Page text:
“We’ll have less super seniors,” said Richard Holmes, assistant superintendent for secondary education.

In regard to students who withdraw, the policy changes also states that “students who have withdrawn from public school before graduating may not return to public school once they have turned 18 years old and their class has graduated.” If that is the case, those student will be referred to Washington County Adult Education to complete their education.

Holmes said the changes don’t really affect how rigorous high school classes can be; however, the changes “soften the electives.”

The policy will be up for discussion and possible board action in July.

Another policy discussed Tuesday was the district’s school volunteer policy, known as Policy 1105. Michael Lee, coordinator for the district’s risk management department, presented the changes to the board in an effort to be in compliance with the state’s risk management policy.

The new mandate would require all district volunteers receive training on unlawful discrimination, workplace harassment and civil rights before beginning their volunteer assignments. An additional change to the policy includes volunteers signing a release to allow the district to make reference checks if they’ve had a childcare job in the last three years.

In response to the change, both Hesson and board President David Stirland said adding another mandate to the policy makes it more difficult for people who just want to volunteer without having to jump through multiple hoops.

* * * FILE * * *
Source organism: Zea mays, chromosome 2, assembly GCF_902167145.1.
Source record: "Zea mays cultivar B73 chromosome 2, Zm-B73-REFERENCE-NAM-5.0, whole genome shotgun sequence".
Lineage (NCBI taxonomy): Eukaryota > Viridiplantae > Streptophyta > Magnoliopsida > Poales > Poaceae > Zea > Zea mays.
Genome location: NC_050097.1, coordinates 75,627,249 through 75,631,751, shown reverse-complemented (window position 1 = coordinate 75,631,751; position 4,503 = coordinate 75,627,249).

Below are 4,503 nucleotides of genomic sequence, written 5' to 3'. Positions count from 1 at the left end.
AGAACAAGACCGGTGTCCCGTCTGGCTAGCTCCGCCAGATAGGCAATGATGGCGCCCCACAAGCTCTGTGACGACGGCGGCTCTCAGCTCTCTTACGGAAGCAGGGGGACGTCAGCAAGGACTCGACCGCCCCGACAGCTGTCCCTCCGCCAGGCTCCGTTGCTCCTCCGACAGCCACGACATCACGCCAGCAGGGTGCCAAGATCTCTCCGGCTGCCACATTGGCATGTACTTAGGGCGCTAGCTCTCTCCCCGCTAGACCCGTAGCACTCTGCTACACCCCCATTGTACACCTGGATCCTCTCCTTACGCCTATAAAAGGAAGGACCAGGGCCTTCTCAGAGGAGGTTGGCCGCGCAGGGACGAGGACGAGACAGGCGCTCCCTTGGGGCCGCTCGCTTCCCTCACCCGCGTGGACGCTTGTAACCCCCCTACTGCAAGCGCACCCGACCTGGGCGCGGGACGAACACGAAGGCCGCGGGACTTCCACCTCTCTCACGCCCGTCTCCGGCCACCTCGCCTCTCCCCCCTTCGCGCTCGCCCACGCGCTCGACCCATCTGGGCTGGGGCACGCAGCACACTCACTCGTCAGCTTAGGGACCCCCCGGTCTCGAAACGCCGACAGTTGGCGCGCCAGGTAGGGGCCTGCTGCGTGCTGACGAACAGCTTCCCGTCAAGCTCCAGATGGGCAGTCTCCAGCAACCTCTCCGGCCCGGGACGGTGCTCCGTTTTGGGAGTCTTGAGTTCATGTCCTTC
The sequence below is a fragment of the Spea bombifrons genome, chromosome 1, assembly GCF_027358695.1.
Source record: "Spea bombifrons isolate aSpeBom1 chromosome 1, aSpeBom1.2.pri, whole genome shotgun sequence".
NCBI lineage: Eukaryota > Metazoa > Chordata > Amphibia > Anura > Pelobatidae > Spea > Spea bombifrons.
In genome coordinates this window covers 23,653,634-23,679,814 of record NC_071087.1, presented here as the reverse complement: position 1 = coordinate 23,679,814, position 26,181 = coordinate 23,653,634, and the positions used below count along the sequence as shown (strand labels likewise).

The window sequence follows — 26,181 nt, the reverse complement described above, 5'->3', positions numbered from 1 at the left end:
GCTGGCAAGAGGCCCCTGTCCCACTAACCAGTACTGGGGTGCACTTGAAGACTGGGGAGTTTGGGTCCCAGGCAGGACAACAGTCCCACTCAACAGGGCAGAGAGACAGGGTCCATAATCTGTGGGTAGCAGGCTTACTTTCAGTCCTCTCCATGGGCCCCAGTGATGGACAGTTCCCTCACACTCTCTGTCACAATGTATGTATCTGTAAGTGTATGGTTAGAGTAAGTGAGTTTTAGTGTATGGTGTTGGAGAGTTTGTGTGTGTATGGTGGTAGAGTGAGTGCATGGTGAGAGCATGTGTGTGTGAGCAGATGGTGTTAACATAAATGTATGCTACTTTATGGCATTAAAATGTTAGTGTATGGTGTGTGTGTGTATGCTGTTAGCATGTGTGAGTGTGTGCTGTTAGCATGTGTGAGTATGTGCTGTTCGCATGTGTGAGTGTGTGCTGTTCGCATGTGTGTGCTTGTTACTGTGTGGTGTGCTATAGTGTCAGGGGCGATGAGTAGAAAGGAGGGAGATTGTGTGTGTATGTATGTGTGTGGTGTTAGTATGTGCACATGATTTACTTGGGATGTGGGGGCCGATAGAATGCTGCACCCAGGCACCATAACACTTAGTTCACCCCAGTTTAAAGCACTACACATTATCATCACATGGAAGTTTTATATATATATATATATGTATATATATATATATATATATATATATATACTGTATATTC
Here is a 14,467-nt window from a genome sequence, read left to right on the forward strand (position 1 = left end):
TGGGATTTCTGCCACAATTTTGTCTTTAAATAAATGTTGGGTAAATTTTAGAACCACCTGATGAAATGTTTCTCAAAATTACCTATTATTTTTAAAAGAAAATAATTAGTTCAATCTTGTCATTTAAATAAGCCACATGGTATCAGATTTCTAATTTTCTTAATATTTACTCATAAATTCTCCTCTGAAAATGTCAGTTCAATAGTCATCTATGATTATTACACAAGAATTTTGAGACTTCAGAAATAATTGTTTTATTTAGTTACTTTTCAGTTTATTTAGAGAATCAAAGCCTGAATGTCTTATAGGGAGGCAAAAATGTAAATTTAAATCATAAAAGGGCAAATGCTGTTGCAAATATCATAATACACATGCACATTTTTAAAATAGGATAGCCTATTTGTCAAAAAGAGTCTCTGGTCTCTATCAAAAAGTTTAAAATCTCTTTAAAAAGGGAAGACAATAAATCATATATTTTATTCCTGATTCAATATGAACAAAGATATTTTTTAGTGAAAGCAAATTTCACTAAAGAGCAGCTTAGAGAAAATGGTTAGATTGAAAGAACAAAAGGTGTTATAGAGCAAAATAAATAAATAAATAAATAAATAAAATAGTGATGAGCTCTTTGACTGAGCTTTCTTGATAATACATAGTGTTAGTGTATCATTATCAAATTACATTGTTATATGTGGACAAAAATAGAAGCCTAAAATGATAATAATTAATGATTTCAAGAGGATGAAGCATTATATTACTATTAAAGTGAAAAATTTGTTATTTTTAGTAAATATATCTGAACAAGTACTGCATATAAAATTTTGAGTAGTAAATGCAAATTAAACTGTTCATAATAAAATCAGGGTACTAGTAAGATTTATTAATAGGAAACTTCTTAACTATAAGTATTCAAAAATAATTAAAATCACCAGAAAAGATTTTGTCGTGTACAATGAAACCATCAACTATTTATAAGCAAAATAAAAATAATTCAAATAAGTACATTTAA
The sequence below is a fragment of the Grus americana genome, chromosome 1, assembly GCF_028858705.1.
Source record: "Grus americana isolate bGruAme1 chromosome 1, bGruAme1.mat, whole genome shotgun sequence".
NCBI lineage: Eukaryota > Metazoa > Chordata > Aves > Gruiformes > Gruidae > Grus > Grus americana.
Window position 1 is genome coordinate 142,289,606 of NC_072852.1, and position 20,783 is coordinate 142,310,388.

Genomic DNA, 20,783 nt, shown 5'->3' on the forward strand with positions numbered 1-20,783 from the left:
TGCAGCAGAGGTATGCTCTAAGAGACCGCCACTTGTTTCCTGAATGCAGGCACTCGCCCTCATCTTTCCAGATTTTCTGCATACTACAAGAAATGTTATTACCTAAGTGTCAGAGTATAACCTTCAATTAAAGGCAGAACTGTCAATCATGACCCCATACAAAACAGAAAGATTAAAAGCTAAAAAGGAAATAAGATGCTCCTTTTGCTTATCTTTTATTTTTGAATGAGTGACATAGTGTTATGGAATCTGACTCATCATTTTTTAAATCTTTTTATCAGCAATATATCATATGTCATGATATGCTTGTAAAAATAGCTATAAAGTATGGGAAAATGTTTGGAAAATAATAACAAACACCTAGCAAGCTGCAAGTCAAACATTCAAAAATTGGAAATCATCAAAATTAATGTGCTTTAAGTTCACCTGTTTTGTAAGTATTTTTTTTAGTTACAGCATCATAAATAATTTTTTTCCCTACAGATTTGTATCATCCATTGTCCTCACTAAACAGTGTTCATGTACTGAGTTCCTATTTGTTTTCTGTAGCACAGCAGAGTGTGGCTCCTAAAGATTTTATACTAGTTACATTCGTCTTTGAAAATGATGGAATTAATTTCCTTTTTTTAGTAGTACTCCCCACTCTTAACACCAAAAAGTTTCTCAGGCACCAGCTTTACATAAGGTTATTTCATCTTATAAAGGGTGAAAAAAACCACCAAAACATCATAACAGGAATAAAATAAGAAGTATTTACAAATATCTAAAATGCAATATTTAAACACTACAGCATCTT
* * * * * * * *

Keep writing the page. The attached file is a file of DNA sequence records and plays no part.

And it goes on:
The current policy already requires that all volunteers receive criminal background checks, as well as filling out multiple forms.

“You got the individuals that just want to volunteer,” Stirland said. “And worse, we make it just a tiny bit more complicated for them.”

Lee agreed with Stirland and said a lot of volunteers, such as some coaches and PTA members, already have an extensive list of things they’re required to do by the state, adding that he and his colleagues hope to streamline the process more.

While multiple board members said the changes would make the process more difficult for volunteers, they ultimately agreed that student safety is the most important.

“There are risks everywhere, and trying to keep your handle on who’s around those students is almost impossible,” Superintendent Larry Bergeson said, adding that the situation is like a two-edged sword.

The volunteer policy will also be up for discussion again in July.

Dixie Power presents proceeds from its annual kite festival to the Washington County School Board during a meeting in St. George, June 18, 2019 | Photo by Markee Heckenliable, St. George News

Other than discussing policies, the board also had a surprise in the form of a $60,000 check presented to the district’s reading program by Dixie Power, which represents the largest donation the company has made to the district from its annual kite festival.

“There is not a partner like that around in our community,” said Steve Dunham, communication and public relations director for the district.

Within the last 20 years, Dunham said Dixie Power has donated more than $1 million to the district.

Email: [email protected]

Twitter: @STGnews | @markeekaenews

Copyright St. George News, LLC, 2019, all rights reserved.